Scalds Prevention - Ten Top Tips
Hot bath water is responsible for the highest number of fatal and severe scalding injuries among young children.
Many of the children who go to an Accident & Emergency Unit with a burn or a scald are referred on for further hospital treatment.
A baby’s skin is much thinner than an adult’s, so hot water can pose a real danger to children. Recovery may be long and painful and many are left with permanent scarring.
Following a few simple tips can help to reduce life changing accidents
1 Never leave young children alone in the bathroom. Never ever!
2 Many scald accidents happen when a child gets into the bath before it’s ready, play with the hot tap when they're in the bath or lean over to pick out a toy and fall in. Never place toys in the bath first.
3 Always make sure the water is the right temperature by putting the cold water in the bath first. When the cold water has run, add the hot to get the right temperature.
4 The elbow test is the quickest way to check. Dipping your elbow into the water gives a good idea of how it will feel for your baby or toddler. It shouldn’t feel hot or cold.
5 Talk to children about hot water safety from an early age - help them learn the risks.
6 Always try to help elderly members of your household to run their bath and shower so that they don't scald themselves.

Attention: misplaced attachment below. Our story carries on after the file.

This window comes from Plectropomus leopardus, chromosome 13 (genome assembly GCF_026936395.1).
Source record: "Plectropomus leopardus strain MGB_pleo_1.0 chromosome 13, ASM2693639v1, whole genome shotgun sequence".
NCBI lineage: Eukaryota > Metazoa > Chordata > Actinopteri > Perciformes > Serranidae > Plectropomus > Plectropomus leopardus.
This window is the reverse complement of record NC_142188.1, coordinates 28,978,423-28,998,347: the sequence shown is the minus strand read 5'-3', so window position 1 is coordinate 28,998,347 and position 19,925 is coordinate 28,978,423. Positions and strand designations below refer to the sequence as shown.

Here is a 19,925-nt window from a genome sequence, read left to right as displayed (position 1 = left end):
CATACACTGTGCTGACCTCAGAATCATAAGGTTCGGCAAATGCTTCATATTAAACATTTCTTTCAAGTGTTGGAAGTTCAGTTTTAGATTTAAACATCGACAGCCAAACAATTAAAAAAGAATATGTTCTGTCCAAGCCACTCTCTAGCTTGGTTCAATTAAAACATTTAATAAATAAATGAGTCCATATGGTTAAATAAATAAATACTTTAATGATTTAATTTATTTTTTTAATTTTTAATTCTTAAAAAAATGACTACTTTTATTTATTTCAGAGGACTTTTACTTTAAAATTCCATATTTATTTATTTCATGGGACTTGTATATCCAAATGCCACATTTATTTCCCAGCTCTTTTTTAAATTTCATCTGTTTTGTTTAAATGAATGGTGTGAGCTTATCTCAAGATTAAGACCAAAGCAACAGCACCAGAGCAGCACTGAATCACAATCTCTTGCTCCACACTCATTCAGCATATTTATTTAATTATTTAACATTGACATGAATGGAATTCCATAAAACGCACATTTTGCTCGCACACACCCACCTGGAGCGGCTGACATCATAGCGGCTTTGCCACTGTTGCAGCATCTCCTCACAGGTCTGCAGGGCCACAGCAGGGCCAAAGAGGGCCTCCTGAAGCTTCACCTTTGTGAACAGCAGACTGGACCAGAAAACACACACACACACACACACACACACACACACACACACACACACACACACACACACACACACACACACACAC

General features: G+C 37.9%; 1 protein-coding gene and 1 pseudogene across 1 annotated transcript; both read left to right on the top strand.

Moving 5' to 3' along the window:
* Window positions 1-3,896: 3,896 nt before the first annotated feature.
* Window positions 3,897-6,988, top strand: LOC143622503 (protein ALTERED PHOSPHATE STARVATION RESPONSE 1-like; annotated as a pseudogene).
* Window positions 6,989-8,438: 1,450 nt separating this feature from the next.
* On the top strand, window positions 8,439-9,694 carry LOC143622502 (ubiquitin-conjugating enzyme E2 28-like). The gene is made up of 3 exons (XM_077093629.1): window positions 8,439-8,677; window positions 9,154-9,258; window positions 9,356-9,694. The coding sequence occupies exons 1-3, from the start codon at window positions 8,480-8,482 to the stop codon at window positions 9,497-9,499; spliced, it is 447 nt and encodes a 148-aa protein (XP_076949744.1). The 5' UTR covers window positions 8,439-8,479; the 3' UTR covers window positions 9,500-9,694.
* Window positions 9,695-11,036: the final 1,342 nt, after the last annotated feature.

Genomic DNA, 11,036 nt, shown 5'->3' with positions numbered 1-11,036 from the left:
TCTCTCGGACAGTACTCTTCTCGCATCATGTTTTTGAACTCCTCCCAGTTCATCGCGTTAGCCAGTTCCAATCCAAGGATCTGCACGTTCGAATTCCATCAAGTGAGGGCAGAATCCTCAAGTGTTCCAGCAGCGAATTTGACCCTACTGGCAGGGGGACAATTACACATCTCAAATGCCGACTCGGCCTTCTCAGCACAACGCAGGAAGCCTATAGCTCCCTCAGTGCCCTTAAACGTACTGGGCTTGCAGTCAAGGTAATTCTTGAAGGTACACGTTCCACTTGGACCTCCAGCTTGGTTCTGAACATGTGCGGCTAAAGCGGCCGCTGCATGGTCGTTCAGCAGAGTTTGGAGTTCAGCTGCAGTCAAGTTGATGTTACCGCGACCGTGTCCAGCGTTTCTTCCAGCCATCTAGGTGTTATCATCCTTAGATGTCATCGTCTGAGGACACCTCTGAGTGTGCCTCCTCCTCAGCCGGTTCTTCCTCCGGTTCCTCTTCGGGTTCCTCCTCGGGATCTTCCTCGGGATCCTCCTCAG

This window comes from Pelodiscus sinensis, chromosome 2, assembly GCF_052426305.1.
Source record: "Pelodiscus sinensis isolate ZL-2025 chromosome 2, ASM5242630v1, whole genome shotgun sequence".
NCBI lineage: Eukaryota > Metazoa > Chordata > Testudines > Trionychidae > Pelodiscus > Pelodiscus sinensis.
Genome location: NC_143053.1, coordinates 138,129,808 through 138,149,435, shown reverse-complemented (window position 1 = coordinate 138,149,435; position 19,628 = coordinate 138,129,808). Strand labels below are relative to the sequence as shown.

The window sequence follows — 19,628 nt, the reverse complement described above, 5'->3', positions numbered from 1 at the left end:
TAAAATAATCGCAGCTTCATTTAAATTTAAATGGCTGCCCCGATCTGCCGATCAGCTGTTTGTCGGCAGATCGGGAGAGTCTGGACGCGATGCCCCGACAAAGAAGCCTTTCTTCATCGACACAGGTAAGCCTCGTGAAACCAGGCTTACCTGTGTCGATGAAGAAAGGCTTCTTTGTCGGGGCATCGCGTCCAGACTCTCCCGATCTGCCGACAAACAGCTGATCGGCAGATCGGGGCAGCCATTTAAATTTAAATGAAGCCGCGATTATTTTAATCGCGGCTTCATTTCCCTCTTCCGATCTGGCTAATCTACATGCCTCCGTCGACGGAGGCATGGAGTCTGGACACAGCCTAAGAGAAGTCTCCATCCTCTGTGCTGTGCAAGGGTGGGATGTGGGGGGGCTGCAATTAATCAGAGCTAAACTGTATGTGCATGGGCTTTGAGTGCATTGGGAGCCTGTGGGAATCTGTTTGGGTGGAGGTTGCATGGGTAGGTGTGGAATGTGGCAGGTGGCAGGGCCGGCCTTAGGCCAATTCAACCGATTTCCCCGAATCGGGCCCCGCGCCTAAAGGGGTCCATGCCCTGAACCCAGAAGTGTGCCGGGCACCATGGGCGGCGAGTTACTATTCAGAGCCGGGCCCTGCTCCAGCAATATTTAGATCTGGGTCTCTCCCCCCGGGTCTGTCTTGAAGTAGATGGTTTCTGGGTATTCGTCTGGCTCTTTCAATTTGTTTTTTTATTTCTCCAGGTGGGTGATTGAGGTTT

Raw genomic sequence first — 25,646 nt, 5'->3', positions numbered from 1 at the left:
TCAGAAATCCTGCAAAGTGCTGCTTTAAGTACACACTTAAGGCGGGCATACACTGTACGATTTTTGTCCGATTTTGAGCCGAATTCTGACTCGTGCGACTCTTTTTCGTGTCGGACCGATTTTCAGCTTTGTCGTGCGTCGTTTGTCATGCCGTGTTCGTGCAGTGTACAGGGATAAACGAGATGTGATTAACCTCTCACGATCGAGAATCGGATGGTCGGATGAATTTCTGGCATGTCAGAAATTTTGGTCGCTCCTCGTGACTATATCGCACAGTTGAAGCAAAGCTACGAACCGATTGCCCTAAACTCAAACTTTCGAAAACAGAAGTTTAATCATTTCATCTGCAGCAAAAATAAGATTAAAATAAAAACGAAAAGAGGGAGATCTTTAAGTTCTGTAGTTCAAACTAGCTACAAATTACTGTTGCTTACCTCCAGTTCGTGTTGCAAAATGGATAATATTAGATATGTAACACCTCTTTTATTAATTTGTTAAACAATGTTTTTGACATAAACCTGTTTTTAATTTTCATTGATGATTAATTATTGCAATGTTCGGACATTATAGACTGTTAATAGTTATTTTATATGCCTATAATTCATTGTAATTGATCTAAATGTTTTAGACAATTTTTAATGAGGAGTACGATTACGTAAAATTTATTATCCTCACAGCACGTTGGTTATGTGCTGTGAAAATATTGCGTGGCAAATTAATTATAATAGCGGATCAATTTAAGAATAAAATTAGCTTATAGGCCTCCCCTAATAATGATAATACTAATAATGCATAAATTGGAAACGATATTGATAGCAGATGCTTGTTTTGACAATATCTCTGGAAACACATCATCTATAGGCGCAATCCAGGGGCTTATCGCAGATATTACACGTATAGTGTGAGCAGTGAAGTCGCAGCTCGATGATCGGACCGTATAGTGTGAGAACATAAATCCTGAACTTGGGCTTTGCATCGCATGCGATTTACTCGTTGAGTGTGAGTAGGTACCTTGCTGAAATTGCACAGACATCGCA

7 People of all ages are susceptible to scalds, particularly the over-75s as their skin is thinner making them more vulnerable – so always carefully test the water temperature before getting into the bath or shower, whatever your age.
8 Fit thermostatic mixing valves, taps and showers. Avoid setting the entire domestic hot water system to 46C since at this temperature it may lead to a build up of leginellae in the hot water cylinder.
9 Thermostatic mixing valves (TMVs) control the temperature of the hot tap, you can still have a nice hot bath but they stop children being scalded within seconds. Some newer houses and flats have TMVs on the taps already, but you can get them installed by a professional.
10 Hot drinks are also a cause of scalds to children under the age of five, a cup of tea can still burn 15 minutes after it’s been made. So put your baby or child down before picking up your hot drink, avoid passing them over children’s heads and keep them out of reach of children.
FIRST AID ADVICE
FROM THE BRITISH BURN ASSOCIATION
1. COOL the burn with running cold tap water for
20 minutes and remove all clothing
and jewellery (unless it is melted
or firmly stuck to the wound).
2. CALL for help: 999, 111 or local GP for advice.
3. COVER with cling film or a sterile, non-fluffy
dressing or cloth.
Make sure the patient is kept warm.